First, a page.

Why Scotland has its first UKIP MEP – could it have something to do with the EU?

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The European Central Bank, Frankfurt, Germany.

It’s the day of the European Election results, and my Twitter feed is full of expressions of dismay that Scotland has its first UKIP MEP. Most see it as a move to the right, and are blaming the BBC and the 66 percent of Scots who did not vote.

I too am annoyed at the news that Scotland has its first UKIP MEP – however I don’t see this as necessarily a “move to the right”. I see these results as an expression of a growing dissatisfaction with and mistrust of the EU, a position that simply has no political voice in the moderate left and centre political parties. This, I believe, is why so few people “bother” to vote in European elections – and why some people I know who usually take voting very seriously admitted that they had “forgotten” to vote in this election. Maybe they are not actively against the EU, but they have a growing unease about it. Yet their “political tribe” supports it. So what do they do? Many of them clearly prefer not to think about it.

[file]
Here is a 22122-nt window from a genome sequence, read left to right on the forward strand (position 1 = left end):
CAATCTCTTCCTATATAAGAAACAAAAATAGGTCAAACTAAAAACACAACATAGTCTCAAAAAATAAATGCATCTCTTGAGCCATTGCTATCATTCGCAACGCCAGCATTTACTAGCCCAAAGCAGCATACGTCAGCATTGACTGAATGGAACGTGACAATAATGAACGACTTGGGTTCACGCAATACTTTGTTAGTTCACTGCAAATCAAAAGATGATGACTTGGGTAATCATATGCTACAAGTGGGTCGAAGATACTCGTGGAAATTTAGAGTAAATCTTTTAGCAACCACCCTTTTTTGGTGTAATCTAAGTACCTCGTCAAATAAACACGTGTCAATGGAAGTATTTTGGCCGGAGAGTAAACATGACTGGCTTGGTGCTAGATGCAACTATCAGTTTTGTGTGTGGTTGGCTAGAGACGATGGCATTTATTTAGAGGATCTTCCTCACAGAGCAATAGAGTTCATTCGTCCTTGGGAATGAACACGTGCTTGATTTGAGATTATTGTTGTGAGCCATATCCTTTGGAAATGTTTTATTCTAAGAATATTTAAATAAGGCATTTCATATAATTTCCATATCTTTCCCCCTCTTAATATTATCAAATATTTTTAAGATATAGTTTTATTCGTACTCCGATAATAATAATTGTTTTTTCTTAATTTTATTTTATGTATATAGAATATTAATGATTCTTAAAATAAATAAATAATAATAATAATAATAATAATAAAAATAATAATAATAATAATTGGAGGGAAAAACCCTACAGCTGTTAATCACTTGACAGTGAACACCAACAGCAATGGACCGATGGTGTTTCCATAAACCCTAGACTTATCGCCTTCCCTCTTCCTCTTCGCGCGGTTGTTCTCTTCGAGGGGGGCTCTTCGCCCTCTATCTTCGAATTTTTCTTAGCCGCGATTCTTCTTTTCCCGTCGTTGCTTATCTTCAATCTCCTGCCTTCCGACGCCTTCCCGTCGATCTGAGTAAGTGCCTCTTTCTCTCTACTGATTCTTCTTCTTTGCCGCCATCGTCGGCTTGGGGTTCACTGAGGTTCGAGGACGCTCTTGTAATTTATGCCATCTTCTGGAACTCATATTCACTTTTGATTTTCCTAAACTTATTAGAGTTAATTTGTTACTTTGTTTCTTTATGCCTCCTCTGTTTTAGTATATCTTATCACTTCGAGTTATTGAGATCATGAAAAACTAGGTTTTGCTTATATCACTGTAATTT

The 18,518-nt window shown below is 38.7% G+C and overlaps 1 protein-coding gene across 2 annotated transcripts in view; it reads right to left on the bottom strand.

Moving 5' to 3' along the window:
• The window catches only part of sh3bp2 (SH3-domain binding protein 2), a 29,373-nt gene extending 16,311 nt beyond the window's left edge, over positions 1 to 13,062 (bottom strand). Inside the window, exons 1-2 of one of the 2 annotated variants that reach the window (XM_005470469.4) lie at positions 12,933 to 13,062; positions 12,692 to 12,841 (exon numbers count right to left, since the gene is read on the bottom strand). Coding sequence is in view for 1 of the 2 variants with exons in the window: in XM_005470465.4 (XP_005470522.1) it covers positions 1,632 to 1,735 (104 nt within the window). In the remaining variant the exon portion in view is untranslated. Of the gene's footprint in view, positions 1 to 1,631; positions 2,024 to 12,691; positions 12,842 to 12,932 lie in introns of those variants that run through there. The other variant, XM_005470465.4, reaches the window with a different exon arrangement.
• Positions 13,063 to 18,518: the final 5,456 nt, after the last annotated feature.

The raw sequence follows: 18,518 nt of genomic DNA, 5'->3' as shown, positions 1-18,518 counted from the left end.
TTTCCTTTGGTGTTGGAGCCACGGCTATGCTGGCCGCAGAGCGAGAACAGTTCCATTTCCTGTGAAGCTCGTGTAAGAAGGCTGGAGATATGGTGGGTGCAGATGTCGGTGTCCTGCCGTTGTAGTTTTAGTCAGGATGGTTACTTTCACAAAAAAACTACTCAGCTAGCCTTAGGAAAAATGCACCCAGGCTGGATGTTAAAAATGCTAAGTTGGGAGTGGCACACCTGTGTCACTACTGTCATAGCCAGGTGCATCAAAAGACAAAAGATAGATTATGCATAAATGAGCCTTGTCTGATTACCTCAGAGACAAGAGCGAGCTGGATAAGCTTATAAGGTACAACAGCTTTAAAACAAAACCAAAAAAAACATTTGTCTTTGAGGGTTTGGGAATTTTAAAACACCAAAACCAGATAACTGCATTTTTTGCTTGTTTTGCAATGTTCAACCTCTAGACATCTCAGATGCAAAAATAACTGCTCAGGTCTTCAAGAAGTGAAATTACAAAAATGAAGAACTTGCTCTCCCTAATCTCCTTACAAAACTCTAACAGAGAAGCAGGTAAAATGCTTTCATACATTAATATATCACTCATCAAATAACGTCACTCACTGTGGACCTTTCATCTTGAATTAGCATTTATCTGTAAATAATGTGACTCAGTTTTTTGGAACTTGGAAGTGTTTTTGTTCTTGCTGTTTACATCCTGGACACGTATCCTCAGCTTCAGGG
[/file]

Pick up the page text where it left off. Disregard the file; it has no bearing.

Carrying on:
The mainstream media has turned the focus on UKIP into a single issue: immigration. UKIP’s central demand, that of independence from the EU, has been simply ignored.

I am not and have never been a UKIP supporter. But over the years I have come to distrust the EU, and I would now prefer not to be part of the EU in its current form. This has nothing to with immigration concerns or xenophobia. It is because the EU seems to be supporting and encouraging an increasingly pro-corporate, centralised government agenda.

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Logo of the Council of the European Union.